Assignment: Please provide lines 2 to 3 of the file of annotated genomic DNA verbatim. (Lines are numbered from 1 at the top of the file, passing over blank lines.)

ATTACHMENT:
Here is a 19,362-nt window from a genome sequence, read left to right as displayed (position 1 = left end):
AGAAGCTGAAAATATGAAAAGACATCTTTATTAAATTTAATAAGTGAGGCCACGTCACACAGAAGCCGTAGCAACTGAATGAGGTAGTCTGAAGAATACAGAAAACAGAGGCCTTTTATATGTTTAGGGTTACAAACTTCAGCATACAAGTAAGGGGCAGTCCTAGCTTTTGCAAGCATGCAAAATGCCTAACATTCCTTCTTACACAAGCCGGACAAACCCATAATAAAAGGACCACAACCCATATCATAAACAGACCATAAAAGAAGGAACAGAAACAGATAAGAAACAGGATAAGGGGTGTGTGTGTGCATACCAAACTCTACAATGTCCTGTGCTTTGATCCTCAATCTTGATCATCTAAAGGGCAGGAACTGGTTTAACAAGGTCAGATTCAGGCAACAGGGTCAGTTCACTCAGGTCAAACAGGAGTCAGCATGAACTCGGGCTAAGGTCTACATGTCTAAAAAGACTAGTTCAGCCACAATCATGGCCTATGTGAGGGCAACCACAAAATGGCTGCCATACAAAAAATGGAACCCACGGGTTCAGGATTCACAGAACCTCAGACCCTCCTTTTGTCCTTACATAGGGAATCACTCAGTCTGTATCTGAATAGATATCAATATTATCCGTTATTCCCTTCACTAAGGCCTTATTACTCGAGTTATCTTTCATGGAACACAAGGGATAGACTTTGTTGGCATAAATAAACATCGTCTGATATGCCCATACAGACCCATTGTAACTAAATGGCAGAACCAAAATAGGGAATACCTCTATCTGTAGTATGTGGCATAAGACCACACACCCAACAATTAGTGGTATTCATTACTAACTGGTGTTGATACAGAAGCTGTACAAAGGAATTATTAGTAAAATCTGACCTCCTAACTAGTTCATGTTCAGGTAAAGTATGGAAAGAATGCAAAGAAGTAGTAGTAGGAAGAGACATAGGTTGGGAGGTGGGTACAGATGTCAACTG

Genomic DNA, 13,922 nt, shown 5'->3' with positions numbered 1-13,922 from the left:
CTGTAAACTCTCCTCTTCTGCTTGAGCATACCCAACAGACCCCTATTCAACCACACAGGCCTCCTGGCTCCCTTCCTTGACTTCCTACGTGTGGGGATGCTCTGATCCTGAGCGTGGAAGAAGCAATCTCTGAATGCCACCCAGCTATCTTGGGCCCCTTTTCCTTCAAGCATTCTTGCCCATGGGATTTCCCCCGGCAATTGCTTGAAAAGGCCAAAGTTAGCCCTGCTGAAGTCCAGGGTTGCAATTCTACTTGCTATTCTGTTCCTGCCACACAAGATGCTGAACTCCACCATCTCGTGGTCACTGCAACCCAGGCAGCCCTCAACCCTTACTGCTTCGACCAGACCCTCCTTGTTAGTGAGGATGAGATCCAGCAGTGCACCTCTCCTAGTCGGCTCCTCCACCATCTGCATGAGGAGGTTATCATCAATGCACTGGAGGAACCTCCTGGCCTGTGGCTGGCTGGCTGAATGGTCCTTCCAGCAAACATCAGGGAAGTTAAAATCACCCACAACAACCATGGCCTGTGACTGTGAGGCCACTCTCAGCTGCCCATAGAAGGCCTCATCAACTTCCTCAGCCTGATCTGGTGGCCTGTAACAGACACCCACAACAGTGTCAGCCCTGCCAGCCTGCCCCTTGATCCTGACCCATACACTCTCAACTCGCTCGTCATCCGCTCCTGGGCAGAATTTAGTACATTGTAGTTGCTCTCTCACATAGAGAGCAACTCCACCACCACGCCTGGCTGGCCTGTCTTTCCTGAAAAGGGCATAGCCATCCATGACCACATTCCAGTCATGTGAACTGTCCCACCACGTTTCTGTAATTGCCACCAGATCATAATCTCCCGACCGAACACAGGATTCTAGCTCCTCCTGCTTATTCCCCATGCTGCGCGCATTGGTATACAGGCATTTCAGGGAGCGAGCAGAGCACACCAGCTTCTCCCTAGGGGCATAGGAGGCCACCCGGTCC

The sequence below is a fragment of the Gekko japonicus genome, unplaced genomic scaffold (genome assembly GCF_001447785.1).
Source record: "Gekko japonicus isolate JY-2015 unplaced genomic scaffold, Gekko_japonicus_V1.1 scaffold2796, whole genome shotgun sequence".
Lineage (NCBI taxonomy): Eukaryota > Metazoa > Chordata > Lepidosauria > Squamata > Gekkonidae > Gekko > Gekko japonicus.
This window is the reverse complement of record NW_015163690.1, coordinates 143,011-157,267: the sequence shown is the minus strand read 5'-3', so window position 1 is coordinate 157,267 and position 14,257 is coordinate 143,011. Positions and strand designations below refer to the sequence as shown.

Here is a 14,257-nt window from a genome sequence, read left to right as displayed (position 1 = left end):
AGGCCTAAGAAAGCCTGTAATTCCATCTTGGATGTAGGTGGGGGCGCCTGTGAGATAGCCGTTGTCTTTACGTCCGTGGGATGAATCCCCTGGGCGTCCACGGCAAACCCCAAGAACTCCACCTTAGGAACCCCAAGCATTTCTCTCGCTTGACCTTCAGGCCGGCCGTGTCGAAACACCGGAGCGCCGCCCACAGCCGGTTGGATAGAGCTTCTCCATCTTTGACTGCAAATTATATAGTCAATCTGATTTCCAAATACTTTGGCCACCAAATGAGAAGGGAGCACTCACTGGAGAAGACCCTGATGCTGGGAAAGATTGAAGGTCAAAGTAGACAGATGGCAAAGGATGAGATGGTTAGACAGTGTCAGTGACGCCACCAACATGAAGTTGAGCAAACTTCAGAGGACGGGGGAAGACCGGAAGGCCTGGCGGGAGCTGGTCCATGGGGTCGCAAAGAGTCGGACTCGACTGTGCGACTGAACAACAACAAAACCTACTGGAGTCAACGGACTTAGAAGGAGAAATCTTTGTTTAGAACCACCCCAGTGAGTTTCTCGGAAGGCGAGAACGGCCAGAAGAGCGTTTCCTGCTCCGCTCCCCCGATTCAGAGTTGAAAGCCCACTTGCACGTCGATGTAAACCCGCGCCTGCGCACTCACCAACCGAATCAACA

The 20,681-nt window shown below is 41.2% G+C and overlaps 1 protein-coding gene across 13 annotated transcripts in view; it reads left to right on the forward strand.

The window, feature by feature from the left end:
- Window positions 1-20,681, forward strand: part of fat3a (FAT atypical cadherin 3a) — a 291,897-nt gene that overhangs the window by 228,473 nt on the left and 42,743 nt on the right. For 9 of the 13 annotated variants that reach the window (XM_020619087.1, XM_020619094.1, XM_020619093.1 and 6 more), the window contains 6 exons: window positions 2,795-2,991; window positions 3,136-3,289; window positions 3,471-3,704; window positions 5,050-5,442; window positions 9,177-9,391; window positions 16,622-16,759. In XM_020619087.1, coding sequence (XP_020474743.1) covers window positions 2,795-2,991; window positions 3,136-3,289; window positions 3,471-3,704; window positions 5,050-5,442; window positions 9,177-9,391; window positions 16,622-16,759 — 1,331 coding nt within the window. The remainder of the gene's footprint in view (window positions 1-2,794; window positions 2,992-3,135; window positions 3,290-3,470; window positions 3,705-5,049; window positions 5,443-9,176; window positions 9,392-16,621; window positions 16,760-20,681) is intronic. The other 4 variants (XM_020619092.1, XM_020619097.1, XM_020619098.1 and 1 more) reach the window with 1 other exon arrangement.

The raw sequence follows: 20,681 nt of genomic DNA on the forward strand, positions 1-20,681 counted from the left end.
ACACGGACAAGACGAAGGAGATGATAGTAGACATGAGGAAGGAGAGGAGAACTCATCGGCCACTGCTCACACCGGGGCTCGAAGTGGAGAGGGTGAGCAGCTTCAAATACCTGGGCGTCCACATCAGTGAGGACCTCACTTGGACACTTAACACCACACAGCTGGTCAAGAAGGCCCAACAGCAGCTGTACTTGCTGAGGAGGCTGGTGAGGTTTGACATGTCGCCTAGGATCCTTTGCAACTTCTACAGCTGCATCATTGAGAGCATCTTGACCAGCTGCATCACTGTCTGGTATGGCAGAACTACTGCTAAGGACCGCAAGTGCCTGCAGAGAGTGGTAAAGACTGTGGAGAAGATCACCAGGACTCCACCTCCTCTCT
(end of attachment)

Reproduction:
AGAAGCTGAAAATATGAAAAGACATCTTTATTAAATTTAATAAGTGAGGCCACGTCACACAGAAGCCGTAGCAACTGAATGAGGTAGTCTGAAGAATACAGAAAACAGAGGCCTTTTATATGTTTAGGGTTACAAACTTCAGCATACAAGTAAGGGGCAGTCCTAGCTTTTGCAAGCATGCAAAATGCCTAACATTCCTTCTTACACAAGCCGGACAAACCCATAATAAAAGGACCACAACCCATATCATAAACAGACCATAAAAGAAGGAACAGAAACAGATAAGAAACAGGATAAGGGGTGTGTGTGTGCATACCAAACTCTACAATGTCCTGTGCTTTGATCCTCAATCTTGATCATCTAAAGGGCAGGAACTGGTTTAACAAGGTCAGATTCAGGCAACAGGGTCAGTTCACTCAGGTCAAACAGGAGTCAGCATGAACTCGGGCTAAGGTCTACATGTCTAAAAAGACTAGTTCAGCCACAATCATGGCCTATGTGAGGGCAACCACAAAATGGCTGCCATACAAAAAATGGAACCCACGGGTTCAGGATTCACAGAACCTCAGACCCTCCTTTTGTCCTTACATAGGGAATCACTCAGTCTGTATCTGAATAGATATCAATATTATCCGTTATTCCCTTCACTAAGGCCTTATTACTCGAGTTATCTTTCATGGAACACAAGGGATAGACTTTGTTGGCATAAATAAACATCGTCTGATATGCCCATACAGACCCATTGTAACTAAATGGCAGAACCAAAATAGGGAATACCTCTATCTGTAGTATGTGGCATAAGACCACACACCCAACAATTAGTGGTATTCATTACTAACTGGTGTTGATACAGAAGCTGTACAAAGGAATTATTAGTAAAATCTGACCTCCTAACTAGTTCATGTTCAGGTAAAGTATGGAAAGAATGCAAAGAAGTAGTAGTAGGAAGAGACATAGGTTGGGAGGTGGGTACAGATGTCAACTG

Genomic DNA, 13,922 nt, shown 5'->3' with positions numbered 1-13,922 from the left: